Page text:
A Tale of Two Cities: Big Washington Is Too Large to Bring People Together, Little Washington Is Too Small to Keep Them Apart

Town Hall, Washington, Virginia.

Big cities—and the big media centered in those cities—seemed out of touch with the rest of the country in 2016: “That idiot Trump won?” Donald Trump did win and he carried 31 of the 50 states, causing big media in Washington and New York City to think maybe they should send a reporter out to the countryside to find out what happened. Who are those Trump voters?

For background on those voters, here is a Washingtonian story, by William B. Mead, comparing life in Washington, D.C., and Washington, Virginia, a small town 70 miles west of the nation’s capital that calls itself “The First Washington of Them All.” The head on Mead’s story: “People in Little Washington Know Each Other in Ways That People in Big Washington Only Talk About.”

From the story:

“Many city people still make fun of country rednecks, but they are expressing a stylist prejudice more than a continuing reality. The people portrayed by Sinclair Lewis in Main Street and Grant Wood in American Gothic were truly cut off from the civilizing influences of urban life—important ones, like good education and communications, as well as more frivolous ones like fashion and fine cuisine.

“That gulf has long since been crossed. Developments in communications, transportation, and education have given rural Americans the opportunity to take what is good from the cities while avoiding much of what is bad. In the meantime, cities have spread and subdivided into neighborhoods and suburbs that reflect the varying layers of prosperity and hardship—an economic segregation. So rural people have become more citified, while urban people have become more stratified.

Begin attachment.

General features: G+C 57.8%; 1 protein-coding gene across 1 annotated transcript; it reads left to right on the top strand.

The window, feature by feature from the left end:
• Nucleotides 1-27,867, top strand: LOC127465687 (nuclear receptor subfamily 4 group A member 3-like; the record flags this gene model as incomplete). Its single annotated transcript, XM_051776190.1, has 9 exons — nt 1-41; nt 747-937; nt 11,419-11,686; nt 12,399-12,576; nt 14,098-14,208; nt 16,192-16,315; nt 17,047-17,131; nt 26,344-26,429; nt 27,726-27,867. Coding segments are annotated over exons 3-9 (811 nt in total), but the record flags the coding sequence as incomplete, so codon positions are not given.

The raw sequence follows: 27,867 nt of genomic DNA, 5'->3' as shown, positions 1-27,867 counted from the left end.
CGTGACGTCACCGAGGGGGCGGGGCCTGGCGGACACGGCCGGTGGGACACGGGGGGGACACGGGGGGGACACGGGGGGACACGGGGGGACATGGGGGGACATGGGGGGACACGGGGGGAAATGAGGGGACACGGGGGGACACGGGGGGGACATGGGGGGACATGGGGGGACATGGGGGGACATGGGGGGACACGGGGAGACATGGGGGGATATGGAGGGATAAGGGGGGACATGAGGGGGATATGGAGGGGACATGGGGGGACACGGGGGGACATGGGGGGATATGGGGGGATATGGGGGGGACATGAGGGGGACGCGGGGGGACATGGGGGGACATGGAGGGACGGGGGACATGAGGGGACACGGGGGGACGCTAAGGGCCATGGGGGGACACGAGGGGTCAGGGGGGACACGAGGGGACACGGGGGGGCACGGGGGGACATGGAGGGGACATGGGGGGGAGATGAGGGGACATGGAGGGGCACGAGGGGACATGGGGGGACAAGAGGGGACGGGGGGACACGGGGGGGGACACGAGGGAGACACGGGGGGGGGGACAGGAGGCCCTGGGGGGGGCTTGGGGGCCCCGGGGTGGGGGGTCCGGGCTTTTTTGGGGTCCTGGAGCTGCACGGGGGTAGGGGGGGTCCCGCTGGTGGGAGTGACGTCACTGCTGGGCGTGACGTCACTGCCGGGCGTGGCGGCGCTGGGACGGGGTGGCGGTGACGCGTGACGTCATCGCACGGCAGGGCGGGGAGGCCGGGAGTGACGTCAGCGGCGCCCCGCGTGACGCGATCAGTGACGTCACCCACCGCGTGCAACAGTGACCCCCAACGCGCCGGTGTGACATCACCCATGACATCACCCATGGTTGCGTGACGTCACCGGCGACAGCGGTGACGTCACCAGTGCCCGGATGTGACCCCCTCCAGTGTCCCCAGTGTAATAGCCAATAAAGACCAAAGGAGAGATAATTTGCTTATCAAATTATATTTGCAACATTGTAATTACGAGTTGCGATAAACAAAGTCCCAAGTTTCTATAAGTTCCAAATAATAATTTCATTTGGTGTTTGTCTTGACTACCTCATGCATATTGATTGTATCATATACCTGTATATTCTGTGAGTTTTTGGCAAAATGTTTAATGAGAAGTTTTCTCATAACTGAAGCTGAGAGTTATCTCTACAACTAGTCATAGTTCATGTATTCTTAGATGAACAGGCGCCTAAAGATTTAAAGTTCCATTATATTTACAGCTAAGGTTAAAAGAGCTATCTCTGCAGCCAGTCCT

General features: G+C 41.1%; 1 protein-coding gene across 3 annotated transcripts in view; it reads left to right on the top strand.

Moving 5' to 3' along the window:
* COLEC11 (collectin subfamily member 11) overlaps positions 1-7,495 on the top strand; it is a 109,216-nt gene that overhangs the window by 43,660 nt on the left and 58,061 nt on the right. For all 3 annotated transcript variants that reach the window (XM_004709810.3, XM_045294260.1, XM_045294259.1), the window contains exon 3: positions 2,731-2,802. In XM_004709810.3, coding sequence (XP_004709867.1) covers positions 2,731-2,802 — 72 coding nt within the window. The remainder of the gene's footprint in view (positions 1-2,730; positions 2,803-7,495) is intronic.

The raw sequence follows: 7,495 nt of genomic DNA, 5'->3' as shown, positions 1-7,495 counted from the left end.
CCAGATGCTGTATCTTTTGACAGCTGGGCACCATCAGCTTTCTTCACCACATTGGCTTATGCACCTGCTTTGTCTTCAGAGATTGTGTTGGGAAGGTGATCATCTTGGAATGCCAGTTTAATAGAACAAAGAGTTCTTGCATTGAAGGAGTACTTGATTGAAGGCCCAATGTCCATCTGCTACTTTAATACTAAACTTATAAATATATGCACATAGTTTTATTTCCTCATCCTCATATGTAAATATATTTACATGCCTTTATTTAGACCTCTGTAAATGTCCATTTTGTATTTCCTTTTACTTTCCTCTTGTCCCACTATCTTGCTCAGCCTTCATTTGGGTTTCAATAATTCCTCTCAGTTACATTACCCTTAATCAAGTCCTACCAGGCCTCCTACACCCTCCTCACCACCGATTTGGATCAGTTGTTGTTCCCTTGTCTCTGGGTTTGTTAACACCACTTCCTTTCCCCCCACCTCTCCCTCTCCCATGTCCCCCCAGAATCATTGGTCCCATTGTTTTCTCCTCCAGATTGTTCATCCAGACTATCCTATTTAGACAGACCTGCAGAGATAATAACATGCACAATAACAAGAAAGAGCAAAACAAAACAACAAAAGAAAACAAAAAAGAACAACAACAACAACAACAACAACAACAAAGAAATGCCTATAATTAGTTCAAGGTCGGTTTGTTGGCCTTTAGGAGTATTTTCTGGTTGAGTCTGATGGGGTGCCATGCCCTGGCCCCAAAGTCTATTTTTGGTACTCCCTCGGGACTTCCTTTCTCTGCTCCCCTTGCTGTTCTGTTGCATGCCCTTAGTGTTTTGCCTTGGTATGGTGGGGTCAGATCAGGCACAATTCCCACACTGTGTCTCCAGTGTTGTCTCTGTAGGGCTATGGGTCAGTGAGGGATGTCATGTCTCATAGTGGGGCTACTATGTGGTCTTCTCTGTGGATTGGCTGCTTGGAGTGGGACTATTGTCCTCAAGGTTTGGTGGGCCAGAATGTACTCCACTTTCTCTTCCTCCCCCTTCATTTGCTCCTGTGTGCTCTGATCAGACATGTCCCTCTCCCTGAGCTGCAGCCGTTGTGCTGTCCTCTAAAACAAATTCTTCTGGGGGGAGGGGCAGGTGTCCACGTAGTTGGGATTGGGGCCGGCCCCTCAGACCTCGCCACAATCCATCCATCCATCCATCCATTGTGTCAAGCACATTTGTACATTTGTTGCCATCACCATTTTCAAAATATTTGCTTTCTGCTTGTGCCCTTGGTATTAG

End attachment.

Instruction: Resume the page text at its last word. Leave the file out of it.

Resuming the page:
“Nowhere is this more obvious than the two Washingtons—big Washington and little Washington, located 70 miles to the west. Big Washington is a uniquely liberal and tolerant city, so much so that any expression of racism or lack of sympathy for the poor is considered rude and can get you a tongue-lashing from the Washington Post.

“Yet few of us who live in big Washington get much chance to demonstrate our egalitarian feelings. Aside from set situations at work, our paths rarely cross those of people much different from ourselves.

“Just as big Washington is too large to bring people together, little Washington is too small to keep them apart. You can walk from one end of town to the other in 15 minutes. So paths cross and people mix, without thinking much about it. Whites, blacks, lawyers, laborers, sophisticates, good ol’ boys, people who drink Chablis and people who drink Seagram’s 7 Crown—they all greet each other by name, send their children to the same schools, and shop at the same store.

“That’s not to say that small-town life is without its social divisions. But there’s less hypocrisy about it and more understanding, because the people know each other.”

Bill Mead’s Washingtonian story was published in 1983. The cover story in that issue 35 years ago featured homes of the stars: Don Regan, Meg Greenfield, Joseph Califano, Helen Thomas, James Watt, Ben Bradlee, George Shultz, Sam Donaldson, and Gary Hart.

Now big Washington is very liberal—Hillary Clinton got 94 percent of the DC vote in 2016. In Washington County, Virginia, where little Washington is located, Donald Trump got 75 percent of the 2016 vote.

There still are a lot of good people in both places.

As noted, Bill Mead’s description of Little Washington was written 35 years ago. A more up-to-date description from a fellow journalist: Little Washington has become pretty much a one-industry— the Inn at Little Washington—town. The Inn’s presence had gentrified everything within three blocks of it in any direction. If it were to go belly-up, it would leave a lot of antique and high-end knick-knack dealers high and dry.

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